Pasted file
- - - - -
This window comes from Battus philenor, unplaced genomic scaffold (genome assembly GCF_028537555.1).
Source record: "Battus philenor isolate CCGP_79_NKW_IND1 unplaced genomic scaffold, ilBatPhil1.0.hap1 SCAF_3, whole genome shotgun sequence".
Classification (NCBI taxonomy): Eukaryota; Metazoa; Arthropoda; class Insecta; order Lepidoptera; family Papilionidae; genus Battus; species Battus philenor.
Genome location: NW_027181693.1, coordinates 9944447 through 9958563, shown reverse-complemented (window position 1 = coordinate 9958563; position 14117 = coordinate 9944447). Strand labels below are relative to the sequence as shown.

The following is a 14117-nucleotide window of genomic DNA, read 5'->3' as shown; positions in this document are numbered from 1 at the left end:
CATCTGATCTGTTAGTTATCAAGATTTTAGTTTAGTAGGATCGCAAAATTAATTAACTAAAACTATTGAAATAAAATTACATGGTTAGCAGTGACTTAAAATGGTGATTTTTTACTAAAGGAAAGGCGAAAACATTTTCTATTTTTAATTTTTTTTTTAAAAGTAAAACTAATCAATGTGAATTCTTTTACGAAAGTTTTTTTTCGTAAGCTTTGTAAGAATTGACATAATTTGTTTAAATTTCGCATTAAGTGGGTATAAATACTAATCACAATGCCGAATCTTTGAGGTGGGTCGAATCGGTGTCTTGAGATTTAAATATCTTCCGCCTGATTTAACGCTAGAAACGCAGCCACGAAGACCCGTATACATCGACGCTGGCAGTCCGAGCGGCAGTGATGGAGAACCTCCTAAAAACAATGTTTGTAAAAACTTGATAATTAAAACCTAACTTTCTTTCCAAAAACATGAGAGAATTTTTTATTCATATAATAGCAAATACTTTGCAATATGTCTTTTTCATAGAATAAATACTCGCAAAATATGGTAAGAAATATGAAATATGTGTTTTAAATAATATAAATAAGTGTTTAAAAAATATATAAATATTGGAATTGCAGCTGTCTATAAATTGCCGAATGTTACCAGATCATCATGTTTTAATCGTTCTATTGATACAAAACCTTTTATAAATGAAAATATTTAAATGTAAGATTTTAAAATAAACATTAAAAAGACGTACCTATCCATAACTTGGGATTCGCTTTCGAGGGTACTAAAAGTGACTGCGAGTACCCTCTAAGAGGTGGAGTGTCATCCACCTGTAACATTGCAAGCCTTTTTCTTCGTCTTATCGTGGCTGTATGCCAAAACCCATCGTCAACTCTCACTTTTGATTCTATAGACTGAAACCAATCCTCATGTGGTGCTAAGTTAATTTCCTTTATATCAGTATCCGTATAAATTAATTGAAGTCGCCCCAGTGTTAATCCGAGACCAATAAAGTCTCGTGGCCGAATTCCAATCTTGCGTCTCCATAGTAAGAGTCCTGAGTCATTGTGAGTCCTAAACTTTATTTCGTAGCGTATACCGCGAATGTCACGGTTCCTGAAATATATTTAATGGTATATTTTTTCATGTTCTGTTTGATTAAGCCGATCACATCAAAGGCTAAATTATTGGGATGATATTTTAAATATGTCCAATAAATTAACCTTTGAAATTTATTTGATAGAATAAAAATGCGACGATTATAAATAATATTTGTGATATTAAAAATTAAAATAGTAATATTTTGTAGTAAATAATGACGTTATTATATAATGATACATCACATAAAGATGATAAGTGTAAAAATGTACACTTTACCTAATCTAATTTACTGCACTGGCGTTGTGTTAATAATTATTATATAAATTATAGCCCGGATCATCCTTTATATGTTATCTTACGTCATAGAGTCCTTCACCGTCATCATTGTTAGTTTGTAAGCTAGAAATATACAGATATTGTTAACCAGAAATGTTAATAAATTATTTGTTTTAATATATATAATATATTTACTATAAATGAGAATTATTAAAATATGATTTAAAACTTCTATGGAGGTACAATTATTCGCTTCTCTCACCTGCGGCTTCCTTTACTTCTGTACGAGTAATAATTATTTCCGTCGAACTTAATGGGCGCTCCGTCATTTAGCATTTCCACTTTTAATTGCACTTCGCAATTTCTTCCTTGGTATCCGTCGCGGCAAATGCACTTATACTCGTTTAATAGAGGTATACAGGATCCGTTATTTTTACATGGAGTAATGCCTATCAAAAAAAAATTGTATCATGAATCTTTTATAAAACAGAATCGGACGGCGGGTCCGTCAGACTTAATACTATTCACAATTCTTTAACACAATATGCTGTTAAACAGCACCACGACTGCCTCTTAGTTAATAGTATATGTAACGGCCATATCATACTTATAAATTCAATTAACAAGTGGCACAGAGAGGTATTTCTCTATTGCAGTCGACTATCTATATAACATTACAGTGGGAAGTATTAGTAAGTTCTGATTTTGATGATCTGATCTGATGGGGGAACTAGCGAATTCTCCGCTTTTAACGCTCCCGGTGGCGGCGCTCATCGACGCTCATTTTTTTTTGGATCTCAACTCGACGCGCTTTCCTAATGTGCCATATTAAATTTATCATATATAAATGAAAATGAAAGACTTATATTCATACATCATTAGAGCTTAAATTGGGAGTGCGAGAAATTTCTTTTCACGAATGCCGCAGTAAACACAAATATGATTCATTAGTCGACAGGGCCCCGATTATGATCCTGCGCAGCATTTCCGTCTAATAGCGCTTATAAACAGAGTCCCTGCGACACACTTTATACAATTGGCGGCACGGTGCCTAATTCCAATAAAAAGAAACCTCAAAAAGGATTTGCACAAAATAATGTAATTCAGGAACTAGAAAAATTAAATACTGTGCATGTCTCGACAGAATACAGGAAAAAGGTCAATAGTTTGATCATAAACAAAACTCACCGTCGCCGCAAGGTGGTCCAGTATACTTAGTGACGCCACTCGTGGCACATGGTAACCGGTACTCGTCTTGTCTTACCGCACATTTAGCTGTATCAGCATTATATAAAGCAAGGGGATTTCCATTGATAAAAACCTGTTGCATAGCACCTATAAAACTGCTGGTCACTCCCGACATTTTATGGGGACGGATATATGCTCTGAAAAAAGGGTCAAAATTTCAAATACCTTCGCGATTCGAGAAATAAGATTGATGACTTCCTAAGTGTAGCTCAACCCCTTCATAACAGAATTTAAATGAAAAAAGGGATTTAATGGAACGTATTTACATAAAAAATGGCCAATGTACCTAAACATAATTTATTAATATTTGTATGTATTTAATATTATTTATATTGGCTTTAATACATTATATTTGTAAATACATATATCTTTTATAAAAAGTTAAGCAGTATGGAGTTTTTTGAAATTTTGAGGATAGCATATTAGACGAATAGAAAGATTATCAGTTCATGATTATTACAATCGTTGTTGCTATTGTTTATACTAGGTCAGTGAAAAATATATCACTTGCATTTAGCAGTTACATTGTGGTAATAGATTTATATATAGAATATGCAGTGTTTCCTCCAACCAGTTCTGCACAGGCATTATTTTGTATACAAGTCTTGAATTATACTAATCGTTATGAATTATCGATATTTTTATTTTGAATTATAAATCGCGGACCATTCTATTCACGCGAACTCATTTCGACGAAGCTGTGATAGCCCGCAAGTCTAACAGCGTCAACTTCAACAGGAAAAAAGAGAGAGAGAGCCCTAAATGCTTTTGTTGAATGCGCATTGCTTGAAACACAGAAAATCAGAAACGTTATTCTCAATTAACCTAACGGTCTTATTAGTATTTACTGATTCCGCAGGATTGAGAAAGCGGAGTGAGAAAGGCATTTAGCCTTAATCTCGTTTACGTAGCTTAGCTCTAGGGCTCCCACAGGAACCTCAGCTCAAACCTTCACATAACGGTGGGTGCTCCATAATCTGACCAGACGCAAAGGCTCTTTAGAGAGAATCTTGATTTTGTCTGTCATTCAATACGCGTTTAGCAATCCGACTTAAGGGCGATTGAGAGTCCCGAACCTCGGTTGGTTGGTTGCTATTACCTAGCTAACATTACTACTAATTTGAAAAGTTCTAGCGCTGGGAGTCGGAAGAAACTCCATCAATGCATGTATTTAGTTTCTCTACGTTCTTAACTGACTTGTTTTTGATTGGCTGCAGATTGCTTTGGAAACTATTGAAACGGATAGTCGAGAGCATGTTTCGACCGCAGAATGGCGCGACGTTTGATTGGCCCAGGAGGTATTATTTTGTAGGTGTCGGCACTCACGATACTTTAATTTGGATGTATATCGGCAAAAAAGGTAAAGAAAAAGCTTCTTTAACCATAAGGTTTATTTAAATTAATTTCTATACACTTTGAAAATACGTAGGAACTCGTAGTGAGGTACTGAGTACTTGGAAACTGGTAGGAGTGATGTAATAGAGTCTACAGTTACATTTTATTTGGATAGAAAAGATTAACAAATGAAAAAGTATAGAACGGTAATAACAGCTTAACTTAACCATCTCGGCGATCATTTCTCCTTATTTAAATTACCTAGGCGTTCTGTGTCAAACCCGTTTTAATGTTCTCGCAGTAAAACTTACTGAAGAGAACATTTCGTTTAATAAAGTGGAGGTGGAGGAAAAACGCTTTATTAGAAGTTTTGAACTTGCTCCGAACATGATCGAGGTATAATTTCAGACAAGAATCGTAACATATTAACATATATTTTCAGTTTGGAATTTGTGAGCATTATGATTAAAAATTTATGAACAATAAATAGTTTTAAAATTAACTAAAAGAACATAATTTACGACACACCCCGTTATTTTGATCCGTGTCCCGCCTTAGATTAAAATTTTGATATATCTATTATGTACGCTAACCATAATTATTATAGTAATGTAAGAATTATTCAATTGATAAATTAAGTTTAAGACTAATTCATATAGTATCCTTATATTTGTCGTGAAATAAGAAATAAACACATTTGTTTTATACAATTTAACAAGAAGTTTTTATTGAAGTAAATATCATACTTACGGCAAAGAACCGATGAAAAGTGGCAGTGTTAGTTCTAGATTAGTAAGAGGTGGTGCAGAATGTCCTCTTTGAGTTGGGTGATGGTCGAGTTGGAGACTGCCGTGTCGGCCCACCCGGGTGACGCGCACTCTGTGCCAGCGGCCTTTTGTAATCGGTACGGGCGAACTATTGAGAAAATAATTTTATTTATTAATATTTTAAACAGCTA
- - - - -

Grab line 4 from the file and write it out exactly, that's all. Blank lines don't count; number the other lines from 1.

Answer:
Genome location: NW_027181693.1, coordinates 9944447 through 9958563, shown reverse-complemented (window position 1 = coordinate 9958563; position 14117 = coordinate 9944447). Strand labels below are relative to the sequence as shown.